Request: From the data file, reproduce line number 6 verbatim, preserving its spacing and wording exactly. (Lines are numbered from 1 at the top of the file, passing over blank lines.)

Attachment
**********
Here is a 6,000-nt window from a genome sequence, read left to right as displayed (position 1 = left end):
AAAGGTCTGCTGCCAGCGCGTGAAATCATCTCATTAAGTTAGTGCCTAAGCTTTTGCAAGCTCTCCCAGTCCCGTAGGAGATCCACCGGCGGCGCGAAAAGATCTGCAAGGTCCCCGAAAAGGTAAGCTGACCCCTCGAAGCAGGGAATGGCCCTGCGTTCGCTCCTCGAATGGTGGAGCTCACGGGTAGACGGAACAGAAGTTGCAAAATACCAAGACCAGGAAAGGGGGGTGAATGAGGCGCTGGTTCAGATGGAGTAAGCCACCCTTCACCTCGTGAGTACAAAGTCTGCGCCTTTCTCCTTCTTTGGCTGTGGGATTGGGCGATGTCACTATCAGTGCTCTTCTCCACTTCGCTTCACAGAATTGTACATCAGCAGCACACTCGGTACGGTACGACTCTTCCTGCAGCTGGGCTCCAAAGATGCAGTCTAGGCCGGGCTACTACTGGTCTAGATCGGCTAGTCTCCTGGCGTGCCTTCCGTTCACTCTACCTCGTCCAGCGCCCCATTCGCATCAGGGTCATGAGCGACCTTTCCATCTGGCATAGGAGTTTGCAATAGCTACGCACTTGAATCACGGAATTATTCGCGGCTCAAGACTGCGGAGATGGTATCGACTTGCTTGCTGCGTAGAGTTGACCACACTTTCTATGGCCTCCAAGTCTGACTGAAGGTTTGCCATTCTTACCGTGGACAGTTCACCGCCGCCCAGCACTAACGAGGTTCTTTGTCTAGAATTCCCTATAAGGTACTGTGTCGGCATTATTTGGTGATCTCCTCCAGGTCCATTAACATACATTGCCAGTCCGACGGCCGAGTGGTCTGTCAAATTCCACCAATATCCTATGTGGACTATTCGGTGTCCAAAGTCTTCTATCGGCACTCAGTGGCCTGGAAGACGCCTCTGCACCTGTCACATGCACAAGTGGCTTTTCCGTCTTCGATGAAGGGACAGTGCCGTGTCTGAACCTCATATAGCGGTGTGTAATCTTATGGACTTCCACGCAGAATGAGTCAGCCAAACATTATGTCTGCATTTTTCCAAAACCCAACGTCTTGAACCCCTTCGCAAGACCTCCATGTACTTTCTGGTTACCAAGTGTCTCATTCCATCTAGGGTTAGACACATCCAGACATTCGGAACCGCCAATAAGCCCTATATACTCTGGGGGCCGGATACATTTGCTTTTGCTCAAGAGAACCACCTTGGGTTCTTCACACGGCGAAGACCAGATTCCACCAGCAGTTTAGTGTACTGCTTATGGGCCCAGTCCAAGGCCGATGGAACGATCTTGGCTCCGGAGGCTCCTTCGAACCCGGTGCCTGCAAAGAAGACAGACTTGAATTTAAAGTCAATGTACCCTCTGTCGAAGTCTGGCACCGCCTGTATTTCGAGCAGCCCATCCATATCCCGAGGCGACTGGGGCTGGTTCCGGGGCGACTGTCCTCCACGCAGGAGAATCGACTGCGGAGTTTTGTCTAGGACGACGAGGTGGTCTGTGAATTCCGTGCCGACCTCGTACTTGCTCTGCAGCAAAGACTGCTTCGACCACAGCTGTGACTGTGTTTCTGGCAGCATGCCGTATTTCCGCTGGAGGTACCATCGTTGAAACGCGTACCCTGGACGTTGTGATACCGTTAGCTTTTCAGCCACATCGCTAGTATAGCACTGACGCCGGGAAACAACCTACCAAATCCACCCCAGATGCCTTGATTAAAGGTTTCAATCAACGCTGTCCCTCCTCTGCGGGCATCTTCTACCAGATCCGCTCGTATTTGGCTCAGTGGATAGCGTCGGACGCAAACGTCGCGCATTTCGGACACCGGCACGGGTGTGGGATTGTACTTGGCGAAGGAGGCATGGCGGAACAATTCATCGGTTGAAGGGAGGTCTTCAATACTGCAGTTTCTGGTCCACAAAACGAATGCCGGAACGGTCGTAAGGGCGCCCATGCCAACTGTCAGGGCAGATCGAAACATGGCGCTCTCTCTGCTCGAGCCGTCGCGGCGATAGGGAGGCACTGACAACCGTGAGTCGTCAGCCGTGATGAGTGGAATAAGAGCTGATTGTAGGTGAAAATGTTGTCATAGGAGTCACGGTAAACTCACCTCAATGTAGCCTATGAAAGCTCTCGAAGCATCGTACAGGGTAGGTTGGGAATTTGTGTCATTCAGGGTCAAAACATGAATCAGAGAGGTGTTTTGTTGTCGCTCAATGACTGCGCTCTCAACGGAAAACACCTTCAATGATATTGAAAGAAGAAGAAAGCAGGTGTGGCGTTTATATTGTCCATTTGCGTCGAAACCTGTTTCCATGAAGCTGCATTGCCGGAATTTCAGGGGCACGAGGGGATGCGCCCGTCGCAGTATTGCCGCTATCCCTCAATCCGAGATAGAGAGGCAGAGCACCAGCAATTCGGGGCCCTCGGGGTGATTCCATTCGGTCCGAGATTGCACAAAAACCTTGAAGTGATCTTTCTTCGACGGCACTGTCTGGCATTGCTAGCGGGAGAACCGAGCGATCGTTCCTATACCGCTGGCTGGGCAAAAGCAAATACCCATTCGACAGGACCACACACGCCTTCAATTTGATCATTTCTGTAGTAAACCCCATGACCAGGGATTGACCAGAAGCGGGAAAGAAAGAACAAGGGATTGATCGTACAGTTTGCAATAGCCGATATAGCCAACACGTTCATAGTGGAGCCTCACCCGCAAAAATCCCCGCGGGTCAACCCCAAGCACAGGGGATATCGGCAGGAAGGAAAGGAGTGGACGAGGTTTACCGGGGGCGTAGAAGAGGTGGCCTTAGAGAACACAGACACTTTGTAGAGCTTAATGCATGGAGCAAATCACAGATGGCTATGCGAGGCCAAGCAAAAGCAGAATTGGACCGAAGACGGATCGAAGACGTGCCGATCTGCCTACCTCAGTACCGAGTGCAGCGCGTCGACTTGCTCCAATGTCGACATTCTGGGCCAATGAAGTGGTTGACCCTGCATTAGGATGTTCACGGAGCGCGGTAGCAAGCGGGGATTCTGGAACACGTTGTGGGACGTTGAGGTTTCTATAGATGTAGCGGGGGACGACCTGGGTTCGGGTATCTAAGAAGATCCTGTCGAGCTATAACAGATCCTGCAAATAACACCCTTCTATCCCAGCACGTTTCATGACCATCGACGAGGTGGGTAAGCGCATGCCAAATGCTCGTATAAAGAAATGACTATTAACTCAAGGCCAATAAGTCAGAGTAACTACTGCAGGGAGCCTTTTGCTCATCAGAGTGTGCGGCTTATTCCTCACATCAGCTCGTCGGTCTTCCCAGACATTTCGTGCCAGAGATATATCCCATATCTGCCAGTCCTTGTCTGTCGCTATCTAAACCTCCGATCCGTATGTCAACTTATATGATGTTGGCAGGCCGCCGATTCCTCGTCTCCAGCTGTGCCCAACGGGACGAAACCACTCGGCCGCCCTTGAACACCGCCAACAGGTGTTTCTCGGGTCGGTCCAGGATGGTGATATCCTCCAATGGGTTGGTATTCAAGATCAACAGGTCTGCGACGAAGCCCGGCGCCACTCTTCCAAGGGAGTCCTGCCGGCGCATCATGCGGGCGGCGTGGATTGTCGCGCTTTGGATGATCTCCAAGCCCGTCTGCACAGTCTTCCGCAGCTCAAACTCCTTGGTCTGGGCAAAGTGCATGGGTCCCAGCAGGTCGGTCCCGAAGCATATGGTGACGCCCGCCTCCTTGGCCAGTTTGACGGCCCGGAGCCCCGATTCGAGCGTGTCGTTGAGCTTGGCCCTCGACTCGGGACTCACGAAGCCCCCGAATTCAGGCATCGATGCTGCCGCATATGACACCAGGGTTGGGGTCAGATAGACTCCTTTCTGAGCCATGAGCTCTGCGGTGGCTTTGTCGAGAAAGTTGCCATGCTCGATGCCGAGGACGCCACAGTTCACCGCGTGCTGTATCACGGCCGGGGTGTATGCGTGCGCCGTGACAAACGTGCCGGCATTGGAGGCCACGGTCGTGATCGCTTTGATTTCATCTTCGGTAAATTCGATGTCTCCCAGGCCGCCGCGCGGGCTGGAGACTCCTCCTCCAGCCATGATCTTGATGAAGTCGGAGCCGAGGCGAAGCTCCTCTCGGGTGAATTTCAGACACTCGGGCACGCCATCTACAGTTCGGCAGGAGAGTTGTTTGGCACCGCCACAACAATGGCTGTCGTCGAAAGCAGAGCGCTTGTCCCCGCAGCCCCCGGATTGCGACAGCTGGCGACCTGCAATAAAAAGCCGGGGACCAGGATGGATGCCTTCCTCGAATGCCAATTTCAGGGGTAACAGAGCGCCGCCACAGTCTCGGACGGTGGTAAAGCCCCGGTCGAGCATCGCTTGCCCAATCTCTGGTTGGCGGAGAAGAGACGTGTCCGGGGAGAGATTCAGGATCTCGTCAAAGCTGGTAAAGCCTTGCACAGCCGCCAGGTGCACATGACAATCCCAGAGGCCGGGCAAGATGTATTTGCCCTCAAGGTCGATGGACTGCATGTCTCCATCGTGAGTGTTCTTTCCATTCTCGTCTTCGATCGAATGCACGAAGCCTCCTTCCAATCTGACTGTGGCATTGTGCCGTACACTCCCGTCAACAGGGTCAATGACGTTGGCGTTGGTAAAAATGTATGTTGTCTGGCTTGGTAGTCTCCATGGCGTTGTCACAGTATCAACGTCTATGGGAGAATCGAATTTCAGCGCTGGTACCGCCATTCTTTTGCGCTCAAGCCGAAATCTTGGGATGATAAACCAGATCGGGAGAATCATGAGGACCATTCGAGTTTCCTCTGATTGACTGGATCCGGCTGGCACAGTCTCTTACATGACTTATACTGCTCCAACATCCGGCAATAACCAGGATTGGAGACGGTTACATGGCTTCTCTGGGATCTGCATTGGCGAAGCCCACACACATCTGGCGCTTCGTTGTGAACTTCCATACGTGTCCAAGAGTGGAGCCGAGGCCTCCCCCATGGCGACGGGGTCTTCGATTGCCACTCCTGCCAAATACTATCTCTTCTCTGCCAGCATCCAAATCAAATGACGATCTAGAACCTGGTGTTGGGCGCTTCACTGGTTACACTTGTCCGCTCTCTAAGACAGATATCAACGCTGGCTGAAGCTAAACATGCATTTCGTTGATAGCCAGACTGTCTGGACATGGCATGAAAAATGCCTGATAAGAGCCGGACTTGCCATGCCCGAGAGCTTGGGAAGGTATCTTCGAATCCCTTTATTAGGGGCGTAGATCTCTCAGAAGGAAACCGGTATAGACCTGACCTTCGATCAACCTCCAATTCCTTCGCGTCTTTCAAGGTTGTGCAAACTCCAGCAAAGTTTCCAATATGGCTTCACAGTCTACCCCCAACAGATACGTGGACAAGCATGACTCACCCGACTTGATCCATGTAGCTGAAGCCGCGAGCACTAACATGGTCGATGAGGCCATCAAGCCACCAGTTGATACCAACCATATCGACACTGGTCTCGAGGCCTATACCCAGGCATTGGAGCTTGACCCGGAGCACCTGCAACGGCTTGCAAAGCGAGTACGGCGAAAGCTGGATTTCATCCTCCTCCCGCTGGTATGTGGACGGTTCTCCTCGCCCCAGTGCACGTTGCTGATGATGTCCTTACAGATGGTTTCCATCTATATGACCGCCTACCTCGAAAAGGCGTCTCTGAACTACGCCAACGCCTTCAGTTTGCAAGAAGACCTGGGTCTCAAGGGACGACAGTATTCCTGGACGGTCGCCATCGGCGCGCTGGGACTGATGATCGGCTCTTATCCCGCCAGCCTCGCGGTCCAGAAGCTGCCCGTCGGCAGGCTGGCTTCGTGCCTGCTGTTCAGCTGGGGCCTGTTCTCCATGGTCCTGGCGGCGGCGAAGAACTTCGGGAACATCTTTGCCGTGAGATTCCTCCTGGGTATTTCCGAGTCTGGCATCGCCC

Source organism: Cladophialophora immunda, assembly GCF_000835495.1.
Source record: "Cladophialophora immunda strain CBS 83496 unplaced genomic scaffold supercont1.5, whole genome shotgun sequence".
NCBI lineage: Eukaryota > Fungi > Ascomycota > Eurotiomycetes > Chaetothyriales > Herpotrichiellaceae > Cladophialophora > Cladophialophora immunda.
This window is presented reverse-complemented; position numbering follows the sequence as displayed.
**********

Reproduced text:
This window is presented reverse-complemented; position numbering follows the sequence as displayed.